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Jan 04

NFL 2013 Pick’em: Wild Card Weekend Predictions, Part 1

Now the funnest part of the season begins. Although it’s quite sad that we can no longer enjoy 16-game weeks any more this season, we begin of the most climactic month on the NFL calendar. According to the TABRankings, this playoff field looks quite fitting of the best 12 teams in the league. Only one team still alive finished outside the top 12, and that team just returned one of the few elite quarterbacks to the starting lineup. Thus, I expect every potential matchup to be a hard-fought battle that gives any team a chance to win. None of these picks will be easy, and that leaves an open door to this competition.

Before we get to Saturday’s games, we need to determine the point value for each playoff game. We were just fine in the regular season with the point system, but now every game counts for more than the “Games of the Week.” Of course, we don’t want to take away value from the success of those in the regular season correctly picking the tougher games.

In the regular season, we had 256 games account for 433 points. This included 48 Games of the Week, 81 non-GOTW divisional games and 127 one-point games that accounted for “the rest.” The average expert did much better than split the results in half (128-128 record with 216.5 points), as the mean expert of the 25 competitors finished with a 162.7-93.3 record with 275.88 points. In fact, every expert did better than 50 percent for the year. This year, the mean expert had a 63.55 winning percentage with a 63.71 points percentage. Compare to my totals: a 70.12 winning percentage with a 70.67 points percentage.

This 6.96 points percentage differential accounts for 30.12 points. For the playoffs, we want this to be a reason differential, not the total differential. For the regular season, the 25 experts (including me) built a 14.57-point standard deviation. Therefore, the best way to attack this is to shoot for another such standard deviation, only slightly lower. For this purpose, let’s potentially look at somewhere around 12 points for the playoff SD. I toyed with potential points totals, and came up with the following point totals:

  • Wild Card Weekend (6 points): These games count for more than the average Game of the Week. Starting off with games that account for twice the value of the average Game of the Week seems fair.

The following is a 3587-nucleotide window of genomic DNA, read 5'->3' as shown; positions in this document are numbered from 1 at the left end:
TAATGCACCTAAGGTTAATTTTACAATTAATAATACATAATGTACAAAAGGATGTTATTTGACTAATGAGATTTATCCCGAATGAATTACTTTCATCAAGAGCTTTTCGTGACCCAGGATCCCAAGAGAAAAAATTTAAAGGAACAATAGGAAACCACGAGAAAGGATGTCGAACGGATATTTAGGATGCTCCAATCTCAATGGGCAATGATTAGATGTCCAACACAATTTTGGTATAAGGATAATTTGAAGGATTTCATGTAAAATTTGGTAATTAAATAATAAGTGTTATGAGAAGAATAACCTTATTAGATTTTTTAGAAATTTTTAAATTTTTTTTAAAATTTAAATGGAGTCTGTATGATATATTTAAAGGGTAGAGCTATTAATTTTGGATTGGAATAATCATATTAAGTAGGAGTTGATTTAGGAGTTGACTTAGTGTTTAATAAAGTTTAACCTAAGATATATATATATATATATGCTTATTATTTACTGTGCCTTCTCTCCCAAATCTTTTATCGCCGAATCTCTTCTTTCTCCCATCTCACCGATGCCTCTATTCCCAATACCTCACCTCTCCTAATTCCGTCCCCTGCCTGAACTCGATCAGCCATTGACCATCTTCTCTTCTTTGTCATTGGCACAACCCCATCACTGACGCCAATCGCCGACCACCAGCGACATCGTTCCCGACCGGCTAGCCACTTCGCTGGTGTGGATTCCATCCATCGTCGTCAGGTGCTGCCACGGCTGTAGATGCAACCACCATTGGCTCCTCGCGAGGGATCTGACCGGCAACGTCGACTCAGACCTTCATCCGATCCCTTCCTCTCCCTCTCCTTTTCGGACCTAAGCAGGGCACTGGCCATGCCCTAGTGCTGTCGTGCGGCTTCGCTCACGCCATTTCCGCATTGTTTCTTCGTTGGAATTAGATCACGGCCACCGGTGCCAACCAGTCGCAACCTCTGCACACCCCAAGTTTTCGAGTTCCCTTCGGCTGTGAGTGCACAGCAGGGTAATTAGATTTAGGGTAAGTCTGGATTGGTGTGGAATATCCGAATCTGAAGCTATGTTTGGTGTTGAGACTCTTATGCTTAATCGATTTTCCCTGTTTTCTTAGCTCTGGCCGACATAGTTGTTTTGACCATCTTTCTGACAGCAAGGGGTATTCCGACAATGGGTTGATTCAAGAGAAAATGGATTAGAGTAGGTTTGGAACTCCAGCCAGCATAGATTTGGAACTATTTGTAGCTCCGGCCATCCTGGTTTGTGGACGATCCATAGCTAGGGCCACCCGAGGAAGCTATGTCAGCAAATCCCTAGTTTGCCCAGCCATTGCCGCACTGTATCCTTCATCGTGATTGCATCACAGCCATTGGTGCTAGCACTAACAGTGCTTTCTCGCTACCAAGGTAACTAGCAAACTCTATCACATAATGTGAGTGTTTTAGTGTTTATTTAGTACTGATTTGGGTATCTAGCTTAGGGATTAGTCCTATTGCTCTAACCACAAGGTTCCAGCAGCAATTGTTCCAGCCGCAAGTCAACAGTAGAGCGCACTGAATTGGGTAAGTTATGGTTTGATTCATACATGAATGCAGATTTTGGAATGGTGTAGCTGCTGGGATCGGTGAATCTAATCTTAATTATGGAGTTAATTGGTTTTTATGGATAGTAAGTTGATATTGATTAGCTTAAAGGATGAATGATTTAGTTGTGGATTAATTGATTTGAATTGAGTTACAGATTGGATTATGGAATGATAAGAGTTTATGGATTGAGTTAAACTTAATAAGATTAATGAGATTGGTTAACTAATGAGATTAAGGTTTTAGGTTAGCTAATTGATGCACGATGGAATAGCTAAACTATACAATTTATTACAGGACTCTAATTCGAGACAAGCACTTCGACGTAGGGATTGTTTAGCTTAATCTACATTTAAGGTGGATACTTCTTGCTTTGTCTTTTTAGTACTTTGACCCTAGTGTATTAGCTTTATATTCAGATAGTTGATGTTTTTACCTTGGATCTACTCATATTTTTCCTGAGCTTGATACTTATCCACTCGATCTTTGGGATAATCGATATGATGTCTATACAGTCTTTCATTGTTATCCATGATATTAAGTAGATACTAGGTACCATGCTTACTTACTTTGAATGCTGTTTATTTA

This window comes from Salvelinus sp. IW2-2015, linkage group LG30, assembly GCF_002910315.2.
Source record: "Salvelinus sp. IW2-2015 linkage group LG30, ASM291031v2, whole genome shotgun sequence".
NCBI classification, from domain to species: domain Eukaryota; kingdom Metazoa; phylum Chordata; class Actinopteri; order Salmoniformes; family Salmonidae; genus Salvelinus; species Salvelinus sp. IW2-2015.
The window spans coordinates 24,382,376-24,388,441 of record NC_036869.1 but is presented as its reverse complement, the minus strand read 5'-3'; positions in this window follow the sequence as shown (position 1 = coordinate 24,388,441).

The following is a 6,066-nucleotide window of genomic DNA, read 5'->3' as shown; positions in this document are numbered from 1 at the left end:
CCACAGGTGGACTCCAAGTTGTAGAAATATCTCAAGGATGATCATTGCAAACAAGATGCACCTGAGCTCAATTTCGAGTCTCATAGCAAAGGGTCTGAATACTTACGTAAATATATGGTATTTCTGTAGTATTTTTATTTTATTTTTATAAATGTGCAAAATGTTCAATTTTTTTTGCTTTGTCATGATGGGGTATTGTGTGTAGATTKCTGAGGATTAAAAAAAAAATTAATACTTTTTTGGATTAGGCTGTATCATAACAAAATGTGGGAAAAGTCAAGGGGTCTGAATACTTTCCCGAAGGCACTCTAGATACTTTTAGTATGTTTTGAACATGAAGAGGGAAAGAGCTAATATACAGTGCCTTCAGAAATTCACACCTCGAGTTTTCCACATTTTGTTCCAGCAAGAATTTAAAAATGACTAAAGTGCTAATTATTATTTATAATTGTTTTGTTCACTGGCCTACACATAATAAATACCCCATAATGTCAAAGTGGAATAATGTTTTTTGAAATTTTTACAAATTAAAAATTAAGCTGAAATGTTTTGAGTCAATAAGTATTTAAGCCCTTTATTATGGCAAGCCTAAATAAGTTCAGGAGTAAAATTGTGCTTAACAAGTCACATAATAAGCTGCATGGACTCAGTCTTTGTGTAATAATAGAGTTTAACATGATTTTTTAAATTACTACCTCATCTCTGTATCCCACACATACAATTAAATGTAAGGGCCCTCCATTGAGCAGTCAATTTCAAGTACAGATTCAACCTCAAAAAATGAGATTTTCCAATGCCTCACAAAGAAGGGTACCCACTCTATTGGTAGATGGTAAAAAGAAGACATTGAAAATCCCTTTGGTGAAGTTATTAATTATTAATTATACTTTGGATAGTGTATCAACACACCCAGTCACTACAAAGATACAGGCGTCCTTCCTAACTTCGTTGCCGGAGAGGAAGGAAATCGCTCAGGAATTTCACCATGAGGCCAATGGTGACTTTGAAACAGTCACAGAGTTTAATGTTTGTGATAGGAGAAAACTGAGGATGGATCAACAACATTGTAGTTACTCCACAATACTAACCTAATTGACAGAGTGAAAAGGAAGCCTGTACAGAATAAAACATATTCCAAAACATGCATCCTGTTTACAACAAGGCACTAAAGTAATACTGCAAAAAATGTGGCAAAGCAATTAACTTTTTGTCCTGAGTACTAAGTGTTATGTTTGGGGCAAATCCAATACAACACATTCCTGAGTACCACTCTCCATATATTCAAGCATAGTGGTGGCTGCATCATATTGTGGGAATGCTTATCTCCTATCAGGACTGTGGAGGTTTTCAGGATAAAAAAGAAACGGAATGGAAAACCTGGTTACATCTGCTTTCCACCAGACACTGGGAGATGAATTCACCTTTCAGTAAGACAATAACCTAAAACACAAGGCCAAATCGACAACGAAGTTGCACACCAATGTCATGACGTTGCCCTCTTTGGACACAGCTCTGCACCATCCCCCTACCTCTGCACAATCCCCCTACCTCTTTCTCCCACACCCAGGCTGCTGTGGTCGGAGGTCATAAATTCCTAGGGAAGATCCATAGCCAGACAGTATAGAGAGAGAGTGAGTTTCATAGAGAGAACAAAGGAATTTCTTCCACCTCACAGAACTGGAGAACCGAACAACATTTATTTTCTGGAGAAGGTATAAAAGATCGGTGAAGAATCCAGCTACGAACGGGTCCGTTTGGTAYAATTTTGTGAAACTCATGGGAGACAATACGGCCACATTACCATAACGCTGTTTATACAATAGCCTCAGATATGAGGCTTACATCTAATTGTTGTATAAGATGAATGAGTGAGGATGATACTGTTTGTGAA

• Divisional Round (6 points): This will account for the first playoff game for four teams. It seems fair to keep it the same as the Week Card Weekend games. Let’s wait to boost the value.
  • Conference Championships (9 points): These games should obviously account for more points, with the Super Bowl on the line. If we pushed this value up to 12 points, that would make the Super Bowl count for too much.
  • Super Bowl XLVIII (12 points): Therefore, this game will count for 12 points. This seems quite fair. This game alone counts for our half desired standard deviation, which is quite poetic from a singular championship game.

Now that we have the business handled, let’s go to the Saturday picks for Wild Card Weekend. Note that these picks will focus on four big things: team balance, strong coaching, the TABRankings and playoff team precedence.

(7) Kansas City Chiefs (11-5) at (6) Indianapolis Colts (11-5)
Kansas City ChiefsIndianapolis ColtsWe already saw this match-up in Week 16, and the Colts quite honestly surprised most of the experts (if not all) with their ease of victory in a 23-7 outcome at Arrowhead Stadium. Now, this game will take place at Lucas Oil Stadium, where the Colts defeated the two top seeds in the regular season. They took down the #1 Seahawks with a fourth-quarter comeback and then controlled much of the game against the #2 Broncos. On the flip side, the Chiefs went an NFL-best 6-2 on the road (tied with the Seahawks, Broncos, #4 49ers and #11 Eagles). Thus, the venue isn’t as big as it normally would be.

What will matter, though, are the four factors I mentioned earlier. Both teams are balanced, but Andrew Luck can handle a game that turns into a battle of offenses. Alex Smith owns a 3-28-1 record as a starter when his teams allow 24+ points, which quite an awful mark compared to his peers. Meanwhile, Luck owns a 6-9 record in such games, including the aforementioned wins against the Seahawks and Broncos. We’ll definitely know who will have the advantage if this game opens up offensively.